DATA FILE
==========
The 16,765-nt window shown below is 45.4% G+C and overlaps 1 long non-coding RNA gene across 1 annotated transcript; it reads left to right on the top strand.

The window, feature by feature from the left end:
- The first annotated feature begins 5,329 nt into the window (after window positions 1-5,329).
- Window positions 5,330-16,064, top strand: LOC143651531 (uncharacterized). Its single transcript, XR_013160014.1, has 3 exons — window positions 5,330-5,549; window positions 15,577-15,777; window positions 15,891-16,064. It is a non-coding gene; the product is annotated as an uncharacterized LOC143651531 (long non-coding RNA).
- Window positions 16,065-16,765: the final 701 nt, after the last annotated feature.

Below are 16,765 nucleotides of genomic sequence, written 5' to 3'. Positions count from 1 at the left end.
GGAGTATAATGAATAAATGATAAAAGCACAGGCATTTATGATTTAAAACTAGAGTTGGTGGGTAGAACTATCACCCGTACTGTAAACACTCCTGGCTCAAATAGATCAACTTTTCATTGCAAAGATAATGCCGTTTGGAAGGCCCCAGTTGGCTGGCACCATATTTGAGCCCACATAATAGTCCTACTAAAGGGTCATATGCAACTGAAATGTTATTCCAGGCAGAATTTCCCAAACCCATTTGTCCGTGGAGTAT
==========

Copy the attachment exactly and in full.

The 16,765-nt window shown below is 45.4% G+C and overlaps 1 long non-coding RNA gene across 1 annotated transcript; it reads left to right on the top strand.

The window, feature by feature from the left end:
- The first annotated feature begins 5,329 nt into the window (after window positions 1-5,329).
- Window positions 5,330-16,064, top strand: LOC143651531 (uncharacterized). Its single transcript, XR_013160014.1, has 3 exons — window positions 5,330-5,549; window positions 15,577-15,777; window positions 15,891-16,064. It is a non-coding gene; the product is annotated as an uncharacterized LOC143651531 (long non-coding RNA).
- Window positions 16,065-16,765: the final 701 nt, after the last annotated feature.

Below are 16,765 nucleotides of genomic sequence, written 5' to 3'. Positions count from 1 at the left end.
GGAGTATAATGAATAAATGATAAAAGCACAGGCATTTATGATTTAAAACTAGAGTTGGTGGGTAGAACTATCACCCGTACTGTAAACACTCCTGGCTCAAATAGATCAACTTTTCATTGCAAAGATAATGCCGTTTGGAAGGCCCCAGTTGGCTGGCACCATATTTGAGCCCACATAATAGTCCTACTAAAGGGTCATATGCAACTGAAATGTTATTCCAGGCAGAATTTCCCAAACCCATTTGTCCGTGGAGTAT